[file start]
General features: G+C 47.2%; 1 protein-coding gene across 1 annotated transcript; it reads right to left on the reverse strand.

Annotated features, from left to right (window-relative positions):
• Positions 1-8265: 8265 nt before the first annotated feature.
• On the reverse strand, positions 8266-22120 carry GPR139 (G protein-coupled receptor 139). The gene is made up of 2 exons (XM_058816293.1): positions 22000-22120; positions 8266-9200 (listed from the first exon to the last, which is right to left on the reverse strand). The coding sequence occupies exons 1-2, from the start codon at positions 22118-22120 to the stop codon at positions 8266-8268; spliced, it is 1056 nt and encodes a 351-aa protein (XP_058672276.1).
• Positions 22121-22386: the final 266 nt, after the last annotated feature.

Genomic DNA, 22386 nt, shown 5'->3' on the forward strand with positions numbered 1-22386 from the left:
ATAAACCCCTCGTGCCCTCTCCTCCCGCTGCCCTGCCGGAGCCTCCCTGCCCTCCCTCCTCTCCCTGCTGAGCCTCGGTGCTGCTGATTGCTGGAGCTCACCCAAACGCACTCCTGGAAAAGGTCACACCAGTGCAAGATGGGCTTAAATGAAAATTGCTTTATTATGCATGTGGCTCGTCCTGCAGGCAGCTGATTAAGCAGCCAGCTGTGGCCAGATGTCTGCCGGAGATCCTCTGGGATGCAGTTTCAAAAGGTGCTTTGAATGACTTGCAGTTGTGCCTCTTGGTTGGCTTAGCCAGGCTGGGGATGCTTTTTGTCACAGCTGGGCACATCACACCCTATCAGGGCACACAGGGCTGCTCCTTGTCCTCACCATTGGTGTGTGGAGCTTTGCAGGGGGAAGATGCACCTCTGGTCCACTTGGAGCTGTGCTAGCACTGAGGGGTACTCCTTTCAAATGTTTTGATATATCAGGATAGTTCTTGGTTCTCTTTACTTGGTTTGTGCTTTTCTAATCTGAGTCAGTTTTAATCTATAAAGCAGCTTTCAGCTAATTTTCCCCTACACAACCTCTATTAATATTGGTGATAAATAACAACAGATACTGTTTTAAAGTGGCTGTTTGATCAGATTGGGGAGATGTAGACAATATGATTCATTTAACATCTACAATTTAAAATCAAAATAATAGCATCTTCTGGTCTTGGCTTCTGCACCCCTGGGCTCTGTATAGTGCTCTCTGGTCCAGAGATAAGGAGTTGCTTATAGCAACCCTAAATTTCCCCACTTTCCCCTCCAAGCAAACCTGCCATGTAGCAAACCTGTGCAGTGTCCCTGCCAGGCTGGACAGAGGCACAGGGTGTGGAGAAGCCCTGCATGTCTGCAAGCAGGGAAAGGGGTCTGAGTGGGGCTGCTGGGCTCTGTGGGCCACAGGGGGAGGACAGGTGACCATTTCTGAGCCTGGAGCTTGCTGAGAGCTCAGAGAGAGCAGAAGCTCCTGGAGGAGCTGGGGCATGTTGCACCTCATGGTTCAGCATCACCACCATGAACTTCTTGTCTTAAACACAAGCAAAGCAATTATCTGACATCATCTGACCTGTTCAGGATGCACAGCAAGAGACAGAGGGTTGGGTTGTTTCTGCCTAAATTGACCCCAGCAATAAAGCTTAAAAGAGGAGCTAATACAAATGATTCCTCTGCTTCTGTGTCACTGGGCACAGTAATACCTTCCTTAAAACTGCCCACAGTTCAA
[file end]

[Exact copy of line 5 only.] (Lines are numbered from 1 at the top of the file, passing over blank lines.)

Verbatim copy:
• Positions 22121-22386: the final 266 nt, after the last annotated feature.